But while he may seem a little benign, Greene nonetheless marks the first true eco-baddie the Bond franchise has seen and personifies a very pressing concern in real life: access to water.

“The thing that’s really frightening in Quantum of Solace is that it’s true,” said Mathieu Amalric, the actor who plays Greene, in an interview with the L.A. Times. “It’s not a big fantasy like in the Bond films of the 1980s.”

Indeed, the plot is loosely based on what happened in 1999, when the U.S.-based firm Bechtel signed a contract to privatize the sale and distribution of water in Cochabamba, Bolivia. Massive protests and a series of organized strikes ultimately returned control of this resource to the local government; however, Bechtel then attempted to sue for some US$50-million in lost profits.

A year before and across the ocean, local councils in South Africa began privatizing water, forcing citizens to pay into a meter system at every well. Those who couldn’t afford it ended up drinking from polluted streams and ponds instead and, by 2002, the country had suffered its worst cholera epidemic in history, one that infected more than 250,000 people.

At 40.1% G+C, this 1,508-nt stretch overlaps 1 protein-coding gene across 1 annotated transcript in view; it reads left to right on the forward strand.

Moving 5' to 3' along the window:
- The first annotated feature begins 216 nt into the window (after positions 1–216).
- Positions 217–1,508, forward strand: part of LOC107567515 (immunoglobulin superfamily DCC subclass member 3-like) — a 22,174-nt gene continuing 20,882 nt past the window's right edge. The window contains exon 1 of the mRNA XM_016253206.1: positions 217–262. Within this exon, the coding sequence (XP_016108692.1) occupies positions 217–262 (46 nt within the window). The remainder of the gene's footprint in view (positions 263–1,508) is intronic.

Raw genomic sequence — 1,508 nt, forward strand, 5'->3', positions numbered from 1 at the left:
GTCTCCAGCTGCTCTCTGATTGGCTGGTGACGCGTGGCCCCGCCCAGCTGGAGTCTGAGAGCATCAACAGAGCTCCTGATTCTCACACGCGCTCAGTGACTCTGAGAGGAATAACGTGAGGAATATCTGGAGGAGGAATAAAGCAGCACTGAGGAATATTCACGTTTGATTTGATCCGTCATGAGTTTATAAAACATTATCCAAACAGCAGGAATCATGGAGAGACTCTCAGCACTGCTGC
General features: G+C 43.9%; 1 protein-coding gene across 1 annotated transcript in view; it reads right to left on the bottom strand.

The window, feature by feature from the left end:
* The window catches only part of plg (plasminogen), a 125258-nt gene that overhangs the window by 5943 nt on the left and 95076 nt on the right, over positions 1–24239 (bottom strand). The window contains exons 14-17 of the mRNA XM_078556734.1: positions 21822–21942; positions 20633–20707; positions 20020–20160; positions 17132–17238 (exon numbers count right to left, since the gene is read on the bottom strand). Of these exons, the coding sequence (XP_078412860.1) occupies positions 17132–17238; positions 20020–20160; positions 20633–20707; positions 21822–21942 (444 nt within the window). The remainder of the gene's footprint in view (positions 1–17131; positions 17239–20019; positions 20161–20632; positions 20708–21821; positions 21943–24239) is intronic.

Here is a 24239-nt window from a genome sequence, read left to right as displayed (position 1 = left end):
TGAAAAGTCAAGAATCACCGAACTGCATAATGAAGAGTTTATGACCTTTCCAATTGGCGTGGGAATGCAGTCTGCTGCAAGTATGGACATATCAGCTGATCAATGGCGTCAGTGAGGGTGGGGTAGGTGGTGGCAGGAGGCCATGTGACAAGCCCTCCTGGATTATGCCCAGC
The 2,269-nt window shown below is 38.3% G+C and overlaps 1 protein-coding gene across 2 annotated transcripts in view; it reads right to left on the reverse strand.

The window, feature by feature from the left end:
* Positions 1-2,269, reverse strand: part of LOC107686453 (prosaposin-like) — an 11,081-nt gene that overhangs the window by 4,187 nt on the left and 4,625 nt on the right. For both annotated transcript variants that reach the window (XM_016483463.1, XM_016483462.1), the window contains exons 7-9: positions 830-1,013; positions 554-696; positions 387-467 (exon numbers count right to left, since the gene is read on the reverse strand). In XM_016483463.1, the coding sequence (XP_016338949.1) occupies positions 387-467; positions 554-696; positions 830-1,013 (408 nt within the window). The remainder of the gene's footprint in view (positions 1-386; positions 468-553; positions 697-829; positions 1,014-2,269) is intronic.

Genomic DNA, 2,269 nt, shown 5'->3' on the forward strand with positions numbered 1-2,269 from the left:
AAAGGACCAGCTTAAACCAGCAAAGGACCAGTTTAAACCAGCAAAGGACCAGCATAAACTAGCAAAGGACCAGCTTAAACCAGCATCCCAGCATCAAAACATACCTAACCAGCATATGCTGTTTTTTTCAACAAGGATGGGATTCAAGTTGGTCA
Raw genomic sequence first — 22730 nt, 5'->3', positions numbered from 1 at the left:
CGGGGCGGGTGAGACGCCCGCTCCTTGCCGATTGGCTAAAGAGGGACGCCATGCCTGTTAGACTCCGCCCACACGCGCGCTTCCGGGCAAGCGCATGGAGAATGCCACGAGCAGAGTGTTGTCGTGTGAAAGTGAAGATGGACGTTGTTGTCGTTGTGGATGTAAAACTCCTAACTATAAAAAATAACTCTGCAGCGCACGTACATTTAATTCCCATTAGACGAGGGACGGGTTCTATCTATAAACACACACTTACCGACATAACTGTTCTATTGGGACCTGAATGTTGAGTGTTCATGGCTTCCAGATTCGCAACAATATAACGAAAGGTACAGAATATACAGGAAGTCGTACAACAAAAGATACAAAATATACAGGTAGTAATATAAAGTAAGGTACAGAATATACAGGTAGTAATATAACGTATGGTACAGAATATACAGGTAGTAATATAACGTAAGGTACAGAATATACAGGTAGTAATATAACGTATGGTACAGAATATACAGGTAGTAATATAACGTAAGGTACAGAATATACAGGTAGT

“What the world needs is a quantum of water justice,” says Maude Barlow, a Canadian activist and senior United Nations advisor on water. “It really is an issue of life or death. It’s bigger than energy, even – oil destroys the environment and companies are stealing it and so on, but no one in the world has to die from a lack of oil. People are dying from lack of water … the crisis is here, and anybody who moves into desperate countries in the Global South to make money by denying water to people who can’t afford it will increasingly be seen as villains.”

Barlow believes that, as we become more environmentally aware, we’ll talk less about oil barons and corporations such as Exxon, Shell and Texaco, and instead focus on water barons and firms such as Suez, Vivendi, Nestlé, Bechtel and Thames Water of England.

In a recent interview on CBC Radio about the future of this industry, an executive with Thames referred to water as the petroleum of the 21st century.

“There will be world wars fought over this in the future,” he said. “Water is a limited, precious resource, so the growth market is always going to be there.”